Rowdy crowds, drunken youths and scantily clad women are just some of the images we all have when imagining a typical Saturday night out in Britain. But are the days of alcohol fuelled, binge-drinking Britons behind us?

According to a recent report published by the Office for National Statics (ONS), the percentage of binge-drinkers among the age of 16-24 year olds has dropped significantly in comparison to a survey carried out in 2005.

With a record number of student going to university last year, the excitement of first year raving and alcohol fuelled nights out were a perfect opportunity to binge-drink but with one in five UK adults now opting to remain alcohol free, the pursuit of this boozy Britain stereotype appears to be fading from our streets for good.

One significant reason for the diminishing image of boozy Britain has been encouraged through successfully campaigns such as last month’s Dry January, aimed at promoting a decrease in alcohol consumption. Other successful campaign such as the NHS Change4Life campaign,  emphasise the need to stay healthy and drink less alcohol , have also encourage people to stop binge-drinking in an effort to promote health across the UK.

Other reasons why people are going teetotal have also been largely influenced by the impact of social media sites such as Instagram and Twitter where celebrities often endorse products which promote a healthier lifestyle that people desire.  With such emphasis placed on maintaining a fitter physique and eating healthy, people have begun to turn abstain from binge-drinking in pursuit of gaining a better lifestyle which may also involve adjusting to new lifestyle choices such as excluding gluten from their diets or becoming vegan.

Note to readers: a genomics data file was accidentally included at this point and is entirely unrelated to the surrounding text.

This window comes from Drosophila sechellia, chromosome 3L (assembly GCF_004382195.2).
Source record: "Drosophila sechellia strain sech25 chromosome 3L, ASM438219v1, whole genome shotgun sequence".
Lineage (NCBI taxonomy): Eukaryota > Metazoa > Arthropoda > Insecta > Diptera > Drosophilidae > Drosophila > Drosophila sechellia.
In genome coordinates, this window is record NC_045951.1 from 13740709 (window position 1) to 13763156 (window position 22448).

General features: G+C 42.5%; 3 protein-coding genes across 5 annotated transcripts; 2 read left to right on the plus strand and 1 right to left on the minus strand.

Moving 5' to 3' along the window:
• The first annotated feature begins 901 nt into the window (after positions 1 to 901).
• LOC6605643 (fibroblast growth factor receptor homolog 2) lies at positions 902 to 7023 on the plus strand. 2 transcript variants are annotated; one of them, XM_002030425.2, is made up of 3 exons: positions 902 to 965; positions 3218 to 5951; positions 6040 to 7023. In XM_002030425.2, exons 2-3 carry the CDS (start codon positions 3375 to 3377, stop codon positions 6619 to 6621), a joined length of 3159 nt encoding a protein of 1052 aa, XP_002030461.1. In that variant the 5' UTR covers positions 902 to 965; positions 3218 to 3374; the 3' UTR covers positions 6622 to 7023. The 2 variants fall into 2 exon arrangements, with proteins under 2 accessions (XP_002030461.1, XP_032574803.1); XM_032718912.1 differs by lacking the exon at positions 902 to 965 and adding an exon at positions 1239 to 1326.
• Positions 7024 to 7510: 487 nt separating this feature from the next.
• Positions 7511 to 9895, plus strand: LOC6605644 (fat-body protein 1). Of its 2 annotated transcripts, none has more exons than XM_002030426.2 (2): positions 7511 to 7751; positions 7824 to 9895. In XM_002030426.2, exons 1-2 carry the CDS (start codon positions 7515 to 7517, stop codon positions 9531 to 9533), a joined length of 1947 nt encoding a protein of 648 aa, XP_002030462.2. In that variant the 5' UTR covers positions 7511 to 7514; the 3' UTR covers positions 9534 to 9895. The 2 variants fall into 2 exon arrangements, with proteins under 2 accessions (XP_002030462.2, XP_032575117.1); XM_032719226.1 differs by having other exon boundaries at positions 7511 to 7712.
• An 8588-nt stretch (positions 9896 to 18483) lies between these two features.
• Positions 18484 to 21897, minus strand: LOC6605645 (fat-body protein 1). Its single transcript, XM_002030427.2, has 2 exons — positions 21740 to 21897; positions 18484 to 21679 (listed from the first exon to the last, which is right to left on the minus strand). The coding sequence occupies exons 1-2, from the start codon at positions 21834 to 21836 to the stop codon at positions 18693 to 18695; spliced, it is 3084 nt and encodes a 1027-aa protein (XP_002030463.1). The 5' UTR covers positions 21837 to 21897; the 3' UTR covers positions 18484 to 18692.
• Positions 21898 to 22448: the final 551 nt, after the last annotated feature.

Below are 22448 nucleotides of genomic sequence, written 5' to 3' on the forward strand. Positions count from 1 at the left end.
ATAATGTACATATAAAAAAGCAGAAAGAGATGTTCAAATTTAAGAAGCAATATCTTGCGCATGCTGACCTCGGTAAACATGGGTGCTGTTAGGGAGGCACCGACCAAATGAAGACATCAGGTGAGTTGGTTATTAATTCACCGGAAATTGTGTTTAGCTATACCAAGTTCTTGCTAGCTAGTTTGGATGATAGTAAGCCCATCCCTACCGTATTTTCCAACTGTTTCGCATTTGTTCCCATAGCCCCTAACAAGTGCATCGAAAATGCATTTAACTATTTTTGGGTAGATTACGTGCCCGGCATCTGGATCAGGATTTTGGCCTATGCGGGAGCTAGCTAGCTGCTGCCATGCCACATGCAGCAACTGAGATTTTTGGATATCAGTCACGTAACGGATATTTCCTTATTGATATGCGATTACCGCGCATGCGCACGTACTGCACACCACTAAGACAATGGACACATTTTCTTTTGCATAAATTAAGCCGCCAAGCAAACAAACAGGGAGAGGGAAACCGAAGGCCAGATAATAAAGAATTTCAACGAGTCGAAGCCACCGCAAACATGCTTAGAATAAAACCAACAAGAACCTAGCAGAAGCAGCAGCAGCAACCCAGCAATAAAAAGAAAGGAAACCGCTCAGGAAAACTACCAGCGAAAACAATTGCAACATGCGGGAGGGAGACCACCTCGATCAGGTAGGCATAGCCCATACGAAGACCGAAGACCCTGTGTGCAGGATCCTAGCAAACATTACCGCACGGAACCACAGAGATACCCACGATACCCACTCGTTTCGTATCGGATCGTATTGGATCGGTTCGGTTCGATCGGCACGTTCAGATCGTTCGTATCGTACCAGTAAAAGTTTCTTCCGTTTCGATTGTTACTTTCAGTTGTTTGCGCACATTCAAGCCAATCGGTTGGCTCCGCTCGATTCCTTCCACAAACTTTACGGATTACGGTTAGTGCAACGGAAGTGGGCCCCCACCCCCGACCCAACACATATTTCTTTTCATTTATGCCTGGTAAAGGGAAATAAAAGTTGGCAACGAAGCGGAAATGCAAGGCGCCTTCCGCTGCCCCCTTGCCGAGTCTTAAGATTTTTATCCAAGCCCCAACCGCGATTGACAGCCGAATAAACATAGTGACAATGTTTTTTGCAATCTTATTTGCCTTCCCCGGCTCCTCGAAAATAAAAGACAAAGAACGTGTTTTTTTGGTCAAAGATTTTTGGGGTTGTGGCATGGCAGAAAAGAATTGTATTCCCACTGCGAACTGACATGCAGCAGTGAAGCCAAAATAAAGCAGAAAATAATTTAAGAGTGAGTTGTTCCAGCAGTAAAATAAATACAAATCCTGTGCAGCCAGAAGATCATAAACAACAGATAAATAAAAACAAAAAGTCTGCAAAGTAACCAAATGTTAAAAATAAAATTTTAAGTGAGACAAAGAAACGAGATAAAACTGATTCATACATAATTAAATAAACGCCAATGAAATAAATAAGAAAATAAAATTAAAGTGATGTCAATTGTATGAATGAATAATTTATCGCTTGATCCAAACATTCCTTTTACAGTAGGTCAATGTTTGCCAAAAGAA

With a supposed low tolerance for drinking alcohol, Britons are often left dealing with the embarrassing aftermath of television shows that empathise just how appallingly people act when drinking abroad especially with one in ten Britons end up in booze-related accidents. With Britons remaining notorious for their alcohol fuelled antics, today’s view of boozy Britain is one dominated by the unapologetic youth.

However with the age of binge-drinkers increasing most significantly among those over 65, the trend for buying cheap alcoholic drinks appears to have fallen out of favour with the younger generation who have tired of this overrated and unhealthy lifestyle.

With a now older generation become more in favour with binge-drinking, the potential impact on their health has become more important as their risk of illness such as heart and liver disease increases with age. With alcohol related illnesses already costing the NHS approximately £3.5 billion per year, the risk of binge-drinking among an older generation creates a larger and more problematic cost for the already strained healthcare system.

As the older generation become the new poster children for binge-drinking, the stereotypical image of young binge-drinkers has altered resulting in an unexpected change among the now teetotal younger generation.